When the roads’ infrastructure isn’t built to handle the number of cars traveling on the roads, or to slow traffic down at key intersections, drivers have to take extra precautions to stay safe while driving. Often however it isn’t enough. Several examples of shoddy Israeli road infrastructure that became the sites of deadly car crashes come to mind, particularly in the Negev and Judea and Samaria, and this phenomenon can be seen highlighted in accident reports worldwide as well.


Israel doesn’t hold a monopoly on terrorism, but, unfortunately, the country does suffer from attacks on its roads far more than many other developed countries. Even in periods of relative calm, some of the country’s more disputed areas, such as Jerusalem and Judea, and Samaria, experience terrorism. Rocks are thrown from hilltops and cars are crowded and plowed into by terrorists more often than news outlets (even Israeli ones) care to admit. 

To make it from their starting point to their desired destination in one piece, step on the gas and zoom down these roads, which are often windy and devoid of traffic lights (or law enforcement officials), further increasing the risk of death, should a collision occur.

Poor driver behavior

People make mistakes. It’s human nature. That said, many are often preventable. The main causes of deadly car crashes attributed to poor driver behavior include non-compliance with speed limits, particularly on rural roads, driving while under the influence of drugs or alcohol, sleepiness or fatigue, a lack of proper seatbelt, and helmet use, and distractions. It’s not uncommon to see Israeli drivers fiddling with their smartphones, eating a sandwich, or even shaving or applying mascara while driving. This, despite many laws outlining proper behavior behind the wheel.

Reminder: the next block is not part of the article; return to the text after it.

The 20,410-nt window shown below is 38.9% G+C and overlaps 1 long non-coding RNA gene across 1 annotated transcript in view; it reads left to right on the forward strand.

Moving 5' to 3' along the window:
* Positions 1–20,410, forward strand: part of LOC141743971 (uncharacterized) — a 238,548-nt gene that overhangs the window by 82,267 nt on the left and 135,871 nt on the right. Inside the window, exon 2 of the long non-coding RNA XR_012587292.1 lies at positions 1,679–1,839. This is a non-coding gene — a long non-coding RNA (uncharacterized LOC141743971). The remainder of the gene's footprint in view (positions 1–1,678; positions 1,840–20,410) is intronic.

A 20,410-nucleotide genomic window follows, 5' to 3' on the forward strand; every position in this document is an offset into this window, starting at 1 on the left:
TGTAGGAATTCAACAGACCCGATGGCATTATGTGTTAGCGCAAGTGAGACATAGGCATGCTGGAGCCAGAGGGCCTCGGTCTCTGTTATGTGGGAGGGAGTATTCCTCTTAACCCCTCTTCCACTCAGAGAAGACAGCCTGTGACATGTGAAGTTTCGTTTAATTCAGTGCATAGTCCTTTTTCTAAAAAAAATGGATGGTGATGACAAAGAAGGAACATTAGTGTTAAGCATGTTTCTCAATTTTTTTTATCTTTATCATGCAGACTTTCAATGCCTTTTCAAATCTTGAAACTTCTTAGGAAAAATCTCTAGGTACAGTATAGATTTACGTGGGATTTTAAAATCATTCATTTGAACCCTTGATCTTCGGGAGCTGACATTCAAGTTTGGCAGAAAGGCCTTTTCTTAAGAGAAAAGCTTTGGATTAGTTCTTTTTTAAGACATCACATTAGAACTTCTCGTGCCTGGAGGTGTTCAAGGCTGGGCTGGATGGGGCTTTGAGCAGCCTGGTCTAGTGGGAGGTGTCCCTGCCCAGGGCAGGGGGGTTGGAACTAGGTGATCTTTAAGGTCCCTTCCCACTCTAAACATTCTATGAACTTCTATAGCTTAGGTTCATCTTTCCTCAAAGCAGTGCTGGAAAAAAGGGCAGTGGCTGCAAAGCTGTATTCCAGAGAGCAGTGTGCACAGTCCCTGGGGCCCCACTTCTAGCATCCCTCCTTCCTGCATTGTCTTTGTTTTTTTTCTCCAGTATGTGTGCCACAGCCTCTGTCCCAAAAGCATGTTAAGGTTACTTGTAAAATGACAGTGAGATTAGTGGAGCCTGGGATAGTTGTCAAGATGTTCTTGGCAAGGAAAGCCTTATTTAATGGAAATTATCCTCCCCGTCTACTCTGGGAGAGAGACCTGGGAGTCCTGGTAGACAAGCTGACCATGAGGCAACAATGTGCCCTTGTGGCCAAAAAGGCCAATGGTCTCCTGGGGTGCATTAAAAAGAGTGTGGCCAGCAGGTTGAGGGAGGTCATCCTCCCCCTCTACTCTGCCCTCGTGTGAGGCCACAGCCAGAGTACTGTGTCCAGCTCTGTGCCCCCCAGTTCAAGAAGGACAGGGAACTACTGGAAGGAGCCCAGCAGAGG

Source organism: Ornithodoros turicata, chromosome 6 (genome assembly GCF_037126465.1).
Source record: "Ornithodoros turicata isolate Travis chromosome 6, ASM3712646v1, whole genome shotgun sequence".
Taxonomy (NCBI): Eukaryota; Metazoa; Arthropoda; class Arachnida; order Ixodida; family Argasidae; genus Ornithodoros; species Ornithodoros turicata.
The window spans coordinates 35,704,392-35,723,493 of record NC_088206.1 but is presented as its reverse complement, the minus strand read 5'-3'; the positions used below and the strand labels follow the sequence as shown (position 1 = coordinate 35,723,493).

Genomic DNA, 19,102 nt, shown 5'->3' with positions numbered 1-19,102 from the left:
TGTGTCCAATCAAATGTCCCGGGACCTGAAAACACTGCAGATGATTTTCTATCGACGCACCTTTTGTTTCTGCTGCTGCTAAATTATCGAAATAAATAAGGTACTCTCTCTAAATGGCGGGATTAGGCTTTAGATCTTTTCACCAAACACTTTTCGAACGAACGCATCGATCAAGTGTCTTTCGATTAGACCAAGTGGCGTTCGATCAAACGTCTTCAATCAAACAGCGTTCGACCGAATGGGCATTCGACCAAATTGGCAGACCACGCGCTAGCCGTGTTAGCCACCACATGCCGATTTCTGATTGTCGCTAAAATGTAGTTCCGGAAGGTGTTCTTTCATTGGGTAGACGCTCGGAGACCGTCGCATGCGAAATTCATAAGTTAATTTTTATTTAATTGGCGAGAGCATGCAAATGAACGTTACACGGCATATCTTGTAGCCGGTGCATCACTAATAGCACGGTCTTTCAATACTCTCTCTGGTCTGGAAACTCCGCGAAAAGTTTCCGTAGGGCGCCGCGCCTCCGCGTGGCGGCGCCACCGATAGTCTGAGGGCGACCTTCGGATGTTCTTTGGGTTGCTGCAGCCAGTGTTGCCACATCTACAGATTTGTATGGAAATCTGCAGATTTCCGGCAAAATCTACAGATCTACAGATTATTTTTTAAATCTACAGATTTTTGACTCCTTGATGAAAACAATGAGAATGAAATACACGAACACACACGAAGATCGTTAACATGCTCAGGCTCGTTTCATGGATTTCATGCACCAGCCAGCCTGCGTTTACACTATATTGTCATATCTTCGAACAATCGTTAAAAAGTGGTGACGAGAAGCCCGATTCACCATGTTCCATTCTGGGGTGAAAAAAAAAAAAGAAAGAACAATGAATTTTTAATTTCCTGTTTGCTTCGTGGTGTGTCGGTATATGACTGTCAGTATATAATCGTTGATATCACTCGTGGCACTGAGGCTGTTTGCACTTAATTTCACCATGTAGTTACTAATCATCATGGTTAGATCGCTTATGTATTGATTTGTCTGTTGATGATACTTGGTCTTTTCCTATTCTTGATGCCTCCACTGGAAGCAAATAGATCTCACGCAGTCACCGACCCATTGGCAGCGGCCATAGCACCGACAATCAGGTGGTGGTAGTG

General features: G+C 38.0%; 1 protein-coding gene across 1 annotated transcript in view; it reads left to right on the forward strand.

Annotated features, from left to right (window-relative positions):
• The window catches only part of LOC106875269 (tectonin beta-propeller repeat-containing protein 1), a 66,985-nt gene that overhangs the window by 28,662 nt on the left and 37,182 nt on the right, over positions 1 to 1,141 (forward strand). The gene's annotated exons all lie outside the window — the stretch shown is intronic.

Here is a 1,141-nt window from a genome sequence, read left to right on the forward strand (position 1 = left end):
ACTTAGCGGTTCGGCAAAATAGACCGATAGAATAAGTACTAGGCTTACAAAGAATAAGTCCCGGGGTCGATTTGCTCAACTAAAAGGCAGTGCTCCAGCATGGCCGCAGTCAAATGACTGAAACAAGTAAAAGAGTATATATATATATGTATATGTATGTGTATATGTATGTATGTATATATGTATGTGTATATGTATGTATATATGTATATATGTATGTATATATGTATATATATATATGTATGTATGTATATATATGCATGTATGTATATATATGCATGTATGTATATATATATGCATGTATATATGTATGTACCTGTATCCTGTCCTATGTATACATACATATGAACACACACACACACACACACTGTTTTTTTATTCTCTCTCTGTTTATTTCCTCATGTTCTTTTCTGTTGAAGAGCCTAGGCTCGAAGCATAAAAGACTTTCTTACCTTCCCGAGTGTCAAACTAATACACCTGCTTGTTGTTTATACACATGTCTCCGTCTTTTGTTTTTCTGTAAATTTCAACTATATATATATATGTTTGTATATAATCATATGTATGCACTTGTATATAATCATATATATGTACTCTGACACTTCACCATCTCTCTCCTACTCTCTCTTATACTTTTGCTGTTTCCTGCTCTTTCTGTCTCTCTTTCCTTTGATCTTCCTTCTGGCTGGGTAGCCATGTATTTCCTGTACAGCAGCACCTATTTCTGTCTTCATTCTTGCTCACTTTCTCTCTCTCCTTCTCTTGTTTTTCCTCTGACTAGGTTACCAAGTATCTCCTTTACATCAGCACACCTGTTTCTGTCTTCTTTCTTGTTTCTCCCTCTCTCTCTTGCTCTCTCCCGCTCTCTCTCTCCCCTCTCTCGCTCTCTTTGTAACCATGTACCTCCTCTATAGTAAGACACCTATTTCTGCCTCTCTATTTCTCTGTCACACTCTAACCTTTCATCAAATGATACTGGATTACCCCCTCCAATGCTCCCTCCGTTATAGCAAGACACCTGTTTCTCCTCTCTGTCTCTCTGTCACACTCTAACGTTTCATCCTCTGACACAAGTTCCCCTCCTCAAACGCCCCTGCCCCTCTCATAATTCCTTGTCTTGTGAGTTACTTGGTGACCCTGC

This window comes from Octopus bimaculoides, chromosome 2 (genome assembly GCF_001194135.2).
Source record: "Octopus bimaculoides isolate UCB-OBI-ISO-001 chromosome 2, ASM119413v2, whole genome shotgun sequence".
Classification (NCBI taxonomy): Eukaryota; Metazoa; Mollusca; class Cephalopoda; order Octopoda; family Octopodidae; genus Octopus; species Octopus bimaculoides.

In a way, poor Israeli behavior while driving is a direct extension of the chutzpah that so aptly defines the country’s culture. Israelis tend to feel invincible and that their time is most important; after all, we (as a people) have survived the atrocities of the Holocaust, built a flourishing nation with our own two hands, and are developing the next generation of innovative thinkers and doers, in-house.

The common thread driving the blame game

While it’s clear that multiple factors come into play whenever a car crash claims lives, it is just as evident that a single common thread links them all together: human error. From errors made by road infrastructure planners to errors made by drivers who simply don’t slow down, get their bearings, and drive defensively, as we were all taught, human errors are costing lives on Israeli and global roads on a daily basis. It’s a fact. 

Legislations are helpful, and road maintenance is key. That said, it’s up to any city or country’s citizens to take an active role in their own safety on the roads. The time to stop assigning blame and start assuming responsibility while driving starts now.

How are you working to promote safety on the roads? 

If your innovative startup is focused on promoting road safety, talk to us about joining Highroad’s Launchpad program today!